From there, the business took Eddie from New York to Virginia, then to Atlanta. They took Eddie’s brother Lando to Miami, where he still operates from today. At the height of their fame, which overlaps with the golden age of hip-hop, the family was working non-stop, the brothers flying in and out of cities to handle overflow of orders. From the Colosseum in Jamaica, Queens (a flea market and significant center of local commerce and trendiness), to crowd-side at the infamous Freaknik, to their legacy shop in Atlanta, every place of work was also a place of cultural connection. “My dad’s shop in Atlanta was kind of like a hang-out spot,” says Kyra, Eddie’s daughter and an aspiring jeweler herself. “We had a big screen TV, a pool table, people out front and in the back. It was like, the Mecca.”
Anyone who was anyone in Atlanta was a regular at Famous Eddie’s, from Goodie Mob and other members of the Dungeon Family to partygoers, prepping to smile wide in the moonlight. Whether that sense of togetherness is a symptom of the times or Eddie’s penchant for hosting, the fact remained: Famous Eddie’s was a place where work, play and family didn’t just cross over, but were one and the same. Take it from Kyra, who casually mentions playing pool with some of the biggest names in hip-hop, regularly being cared for and gifted by fans and friends of her father, and attending exclusive video shoots and other kickbacks before realizing how rare this all was. Mouth Full of Golds features short essays by some of those same players, from Big Gipp to Va$htie to Goldie, sharing just how it all came to be, what Eddie’s means to them, then and now. From Atlanta to Memphis to New York, of all ages and genders, Eddie became the standard. “His gold teeth were different to any of the gold teeth being made now,” wrote Just-Ice of Eddie’s singularity from the outset in Mouth Full of Golds. “The quality of the gold, everything, it’s different.”
But throughout the years, the Pleins have faced their fair share of disappointments, too. One is copycats. Since the beginning, Eddie and Lando have both had competitors imitate their style. At their peak, the brothers didn’t think too much of it, taking others’ attempts at replication as a compliment to their own skill. This changed in the years following Eddie’s retirement and the closure of the Atlanta location. Now, as jewel-encrusted smiles make a resurgence in popular culture (Lil Durk, Megan Thee Stallion, DaBaby, et cetera), Eddie’s omission from the scene poses a problem in accurately telling the history of gold teeth, especially in the American hip-hop space.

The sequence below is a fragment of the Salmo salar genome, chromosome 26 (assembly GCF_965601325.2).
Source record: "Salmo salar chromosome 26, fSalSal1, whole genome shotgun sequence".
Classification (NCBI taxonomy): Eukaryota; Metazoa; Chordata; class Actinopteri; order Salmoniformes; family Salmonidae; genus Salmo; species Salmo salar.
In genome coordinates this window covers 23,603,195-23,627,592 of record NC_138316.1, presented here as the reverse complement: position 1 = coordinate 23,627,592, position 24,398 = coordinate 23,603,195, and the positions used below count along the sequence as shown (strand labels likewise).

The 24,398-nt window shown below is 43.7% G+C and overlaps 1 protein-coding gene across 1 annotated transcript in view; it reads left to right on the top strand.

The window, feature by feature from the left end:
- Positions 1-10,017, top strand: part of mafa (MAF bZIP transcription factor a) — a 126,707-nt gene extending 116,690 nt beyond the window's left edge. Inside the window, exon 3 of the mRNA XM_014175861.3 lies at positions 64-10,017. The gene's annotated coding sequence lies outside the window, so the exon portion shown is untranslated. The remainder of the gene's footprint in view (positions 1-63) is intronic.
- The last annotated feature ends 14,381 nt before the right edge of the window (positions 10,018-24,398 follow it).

“I guess, once somebody seen it on TV or once a famous rapper starts talking about it, it becomes trendy ,” Lando shrugs. It’s worth noting that while gold- and diamond-accessorized teeth are intertwined with hip-hop culture, popularity of the teeth far precedes any current popularity in music.
In Mouth Full of Golds, Eddie writes about his father, and how his no-nonsense parenting kept Eddie and his brothers focused on their goals. Throughout the book and his story, those lessons come to the surface over and over again. Eddie retired to spend the last decade caring for his father before his passing earlier this year. “My dad was a visionary who we really looked up to,” Lando recalls. “I never knew my dad to work for anyone. was like the original octopus hustler, you know what I mean? Good hustle, not the hustle that’s gonna get your door kicked in.” As a result of his influence, none of the Plein kids ever really had any dreams of working a regular job. Quick on his feet and resourceful, their father blueprinted his children’s future. “I’m sure it was hard, but all I’m saying is this: made it happen,” adds Kyra. “My dad never worked a nine-to-five. It’s not really a thing in our family.” Eddie feels the same way. When I ask him about moments he’d felt truly successful, he lists a few of his favorite clients: Flavor Flav, Big Daddy Kane, André 3000, Ludacris. When I ask why, he echoes his brother, his daughter, his father – the success is in doing it yourself, doing it as right as you can, and in having the stripes to prove it.
“I feel like now it’s really in me to keep my father’s legacy going,” Kyra says to me. “I think the jewelry business is something that will never ever, ever die. It's been around for centuries. And my daddy built this for us. Like, how could I not keep this going?” To Eddie and his family, hustle didn’t begin and end at acquiring money. Hustle also didn’t begin or end at money or fame — instead, hustle kept him clear-eyed and going. “I used to keep all the hundred dollar bills that come through the shops,” Eddie writes in Mouth Full of Golds. “It was just a little something to do that motivated me.”
But all the hustle in the world couldn’t rewrite history, or grant the Pleins a second chance at doing it right. There’s always room for would’ve, could’ve, should’ve and Lando mentions that maybe taking better precautions around copyrighting their style could have led to a healthier financial legacy for the family. Kyra points out that the shift into the online space might have stunted meaningful, cross-generational growth for the business. But there are about a million scenarios just like either example. At the end of the day, Eddie tells me that he has no regrets. When I ask him what he wants people to know about Eddie Plein, simple and plain, he says, matter-of-factly: “I’m the originator of the grill. I’m a pioneer.” With Mouth Full of Golds, Eddie Plein finally pauses to tell his version of the story – a beautiful, honest, complicated one of family, fortitude and a whole lot of gold.